Thursday , November 26 2020

Scientists find eight new unique gene mutations in patients with hereditary heart muscle



In a new study from the Intermountain Healthcare Heart Institute in Salt Lake City, researchers have identified eight new gene mutations that can cause or contribute to idiopathic dilated cardiomyopathy, a form of heart disease that is not due to known external influences such as high blood pressure, obesity, smoking or sick coronary arteries.

For at least 40 percent of these patients, the disease has an underlying genetic cause that causes the muscles in the heart's large pumping chamber (left ventricle) to be too weak and thin to function properly and cause heart failure.

"Although many mutations contributing to non-ischemic dilated cardiomyopathy have been identified, there is still a large gap in our knowledge of its heredity. The more we can learn about what causes the condition, the better we can identify and treat that, "said Jeffrey L. Anderson, MD, research chief and a researcher at the Intermountain Healthcare Heart Institute. "If continued in families, we will be able to identify those at risk of developing heart disease and working to prevent it, diagnose it, and begin treatment earlier."

Results from the study will be presented at the American College of Cardiology Annual Scientific Session in New Orleans on March 18, 2019.

One-fourth to one-third of idiopathic dilated cardiomyopathy patients will need a mechanical support, a heart transplant, or will die within five years, Dr. Anderson, so it's a very serious condition.

In the study, the researchers examined genetic samples of 231 patients with idiopathic dilated cardiomyopathy, evaluated in a special clinic in the Intermountain Medical Center, who voluntarily submitted blood samples in the Intermountain Healthcare INSPIRE Registry and DNA Bank, which is the system's collection of biological samples, clinical information and laboratory consent data. patients diagnosed with a variety of health-related conditions.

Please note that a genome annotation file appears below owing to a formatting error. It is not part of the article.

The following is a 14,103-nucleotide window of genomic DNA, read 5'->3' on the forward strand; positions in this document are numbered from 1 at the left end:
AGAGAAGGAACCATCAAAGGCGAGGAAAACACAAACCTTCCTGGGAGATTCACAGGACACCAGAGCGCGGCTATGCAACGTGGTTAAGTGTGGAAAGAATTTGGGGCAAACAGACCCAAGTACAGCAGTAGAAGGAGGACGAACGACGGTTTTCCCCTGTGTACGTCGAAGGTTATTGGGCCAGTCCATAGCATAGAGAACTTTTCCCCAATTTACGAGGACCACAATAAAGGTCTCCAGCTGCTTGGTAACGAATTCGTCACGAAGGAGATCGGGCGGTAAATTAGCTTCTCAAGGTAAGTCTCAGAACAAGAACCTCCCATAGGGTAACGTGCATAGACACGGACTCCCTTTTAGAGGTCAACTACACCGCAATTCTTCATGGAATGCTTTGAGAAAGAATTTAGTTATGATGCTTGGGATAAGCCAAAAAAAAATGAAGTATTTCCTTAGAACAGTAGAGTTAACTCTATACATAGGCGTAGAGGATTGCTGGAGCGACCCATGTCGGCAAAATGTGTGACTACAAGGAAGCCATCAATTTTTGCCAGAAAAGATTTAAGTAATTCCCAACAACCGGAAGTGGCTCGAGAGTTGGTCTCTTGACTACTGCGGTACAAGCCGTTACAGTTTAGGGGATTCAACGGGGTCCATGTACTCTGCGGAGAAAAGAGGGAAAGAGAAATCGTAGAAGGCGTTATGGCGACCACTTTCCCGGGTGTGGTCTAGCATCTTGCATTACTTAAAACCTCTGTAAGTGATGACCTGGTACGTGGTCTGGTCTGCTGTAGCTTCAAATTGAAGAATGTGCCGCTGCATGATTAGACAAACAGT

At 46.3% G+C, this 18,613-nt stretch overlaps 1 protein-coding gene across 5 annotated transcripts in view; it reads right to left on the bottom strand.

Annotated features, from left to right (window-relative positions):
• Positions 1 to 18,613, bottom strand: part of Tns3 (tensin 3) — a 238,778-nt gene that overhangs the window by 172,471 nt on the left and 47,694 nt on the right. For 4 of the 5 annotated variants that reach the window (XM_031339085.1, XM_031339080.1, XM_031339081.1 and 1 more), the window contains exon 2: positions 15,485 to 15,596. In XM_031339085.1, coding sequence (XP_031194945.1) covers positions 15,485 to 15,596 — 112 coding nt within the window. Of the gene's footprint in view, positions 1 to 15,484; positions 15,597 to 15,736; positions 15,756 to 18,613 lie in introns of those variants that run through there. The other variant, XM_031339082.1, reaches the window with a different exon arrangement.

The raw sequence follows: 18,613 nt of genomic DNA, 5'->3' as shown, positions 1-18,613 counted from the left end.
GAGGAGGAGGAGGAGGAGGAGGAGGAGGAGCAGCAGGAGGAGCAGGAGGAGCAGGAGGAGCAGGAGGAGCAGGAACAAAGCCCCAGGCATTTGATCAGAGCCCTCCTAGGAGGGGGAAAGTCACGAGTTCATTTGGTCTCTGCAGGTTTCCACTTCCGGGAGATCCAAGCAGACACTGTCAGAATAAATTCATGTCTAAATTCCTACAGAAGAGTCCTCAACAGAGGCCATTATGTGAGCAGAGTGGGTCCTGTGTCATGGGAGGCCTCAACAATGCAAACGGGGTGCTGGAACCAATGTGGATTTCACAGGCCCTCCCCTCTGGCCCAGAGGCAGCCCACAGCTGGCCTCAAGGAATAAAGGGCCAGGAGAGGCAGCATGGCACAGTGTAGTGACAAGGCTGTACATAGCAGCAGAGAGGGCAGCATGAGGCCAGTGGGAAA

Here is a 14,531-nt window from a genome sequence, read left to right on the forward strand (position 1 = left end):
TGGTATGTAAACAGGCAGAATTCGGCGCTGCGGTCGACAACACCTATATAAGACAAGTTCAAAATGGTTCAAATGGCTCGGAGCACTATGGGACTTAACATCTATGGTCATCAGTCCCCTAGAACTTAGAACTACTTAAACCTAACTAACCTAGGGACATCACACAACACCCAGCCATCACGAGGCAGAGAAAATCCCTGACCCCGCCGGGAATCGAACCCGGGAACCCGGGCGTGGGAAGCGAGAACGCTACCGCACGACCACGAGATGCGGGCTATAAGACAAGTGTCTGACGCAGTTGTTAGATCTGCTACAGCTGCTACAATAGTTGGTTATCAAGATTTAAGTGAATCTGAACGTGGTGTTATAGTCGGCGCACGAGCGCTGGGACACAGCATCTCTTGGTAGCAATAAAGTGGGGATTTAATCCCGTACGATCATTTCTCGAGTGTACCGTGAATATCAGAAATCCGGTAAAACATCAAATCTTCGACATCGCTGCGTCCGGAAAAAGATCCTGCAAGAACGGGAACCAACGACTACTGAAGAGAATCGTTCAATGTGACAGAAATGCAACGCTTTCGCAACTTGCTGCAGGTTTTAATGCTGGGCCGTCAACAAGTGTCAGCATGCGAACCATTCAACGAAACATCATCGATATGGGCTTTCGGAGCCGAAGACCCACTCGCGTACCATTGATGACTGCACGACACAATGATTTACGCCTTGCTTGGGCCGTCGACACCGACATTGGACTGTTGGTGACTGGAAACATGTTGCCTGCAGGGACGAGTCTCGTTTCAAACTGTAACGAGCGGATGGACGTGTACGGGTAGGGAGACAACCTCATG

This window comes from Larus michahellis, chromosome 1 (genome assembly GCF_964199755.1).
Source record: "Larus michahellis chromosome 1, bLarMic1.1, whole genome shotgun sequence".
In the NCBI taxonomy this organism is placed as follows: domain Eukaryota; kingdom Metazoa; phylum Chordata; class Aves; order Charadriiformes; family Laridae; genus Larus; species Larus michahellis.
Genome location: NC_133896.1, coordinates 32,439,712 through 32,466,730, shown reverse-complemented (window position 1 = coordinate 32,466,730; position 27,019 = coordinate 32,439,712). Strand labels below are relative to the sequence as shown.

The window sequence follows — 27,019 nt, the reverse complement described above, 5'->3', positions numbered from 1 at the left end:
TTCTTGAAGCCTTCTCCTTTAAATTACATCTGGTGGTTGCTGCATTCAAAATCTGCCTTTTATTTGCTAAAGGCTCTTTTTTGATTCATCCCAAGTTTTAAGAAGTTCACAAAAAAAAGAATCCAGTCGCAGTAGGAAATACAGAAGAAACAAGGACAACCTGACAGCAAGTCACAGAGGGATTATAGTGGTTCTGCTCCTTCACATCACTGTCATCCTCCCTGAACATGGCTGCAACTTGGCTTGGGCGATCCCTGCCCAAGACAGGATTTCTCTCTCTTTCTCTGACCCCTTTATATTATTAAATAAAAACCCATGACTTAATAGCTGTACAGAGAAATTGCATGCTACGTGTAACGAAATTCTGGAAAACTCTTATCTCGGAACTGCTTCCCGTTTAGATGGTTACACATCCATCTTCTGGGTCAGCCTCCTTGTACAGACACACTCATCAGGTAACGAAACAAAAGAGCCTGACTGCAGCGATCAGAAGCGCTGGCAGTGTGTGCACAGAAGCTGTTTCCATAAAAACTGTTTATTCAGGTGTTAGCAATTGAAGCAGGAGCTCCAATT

In collaboration with Intermountain's Precision Genomics laboratory, researchers sequenced DNA with a focus on the TITIN (TNN) gene encoding the body's largest protein.

"That protein works like a spring in your heart muscle," Dr. said. Anderson. "It improves the muscle's passive elasticity and also limits how much you can stretch it."

Previous studies have already found variants of TTNin patients with idiopathic dilated cardiomyopathy, but history has been incomplete.

Now in this new study, Intermountain researchers identified 24 patients with TTN variants, and eight of these variants had not been seen or documented before. They also confirmed the presence of seven variants that had been discovered and reported previously. The new variants are all of the "truncating" variety, that is, they lead to a shortening of the protein and thus predicted to cause the protein to function in its role of maintaining the integrity of the heart muscle function.

These new variants, Dr. Anderson said will still require functional testing and clinical validation, but they will likely lead to a further expansion of the known spectrum of genes that predispose to idiopathic dilated cardiomyopathy.

The addition of these variants to the current list of known pathological heart muscle protein mutations will help to close the ever-large gap in our knowledge of the resilience of heart muscle diseases and can thus lead to past diagnoses and more effective prevention and treatment.

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The study was funded by the Intermountain Foundation and a natural grant from Intermountain Precision Genomics.

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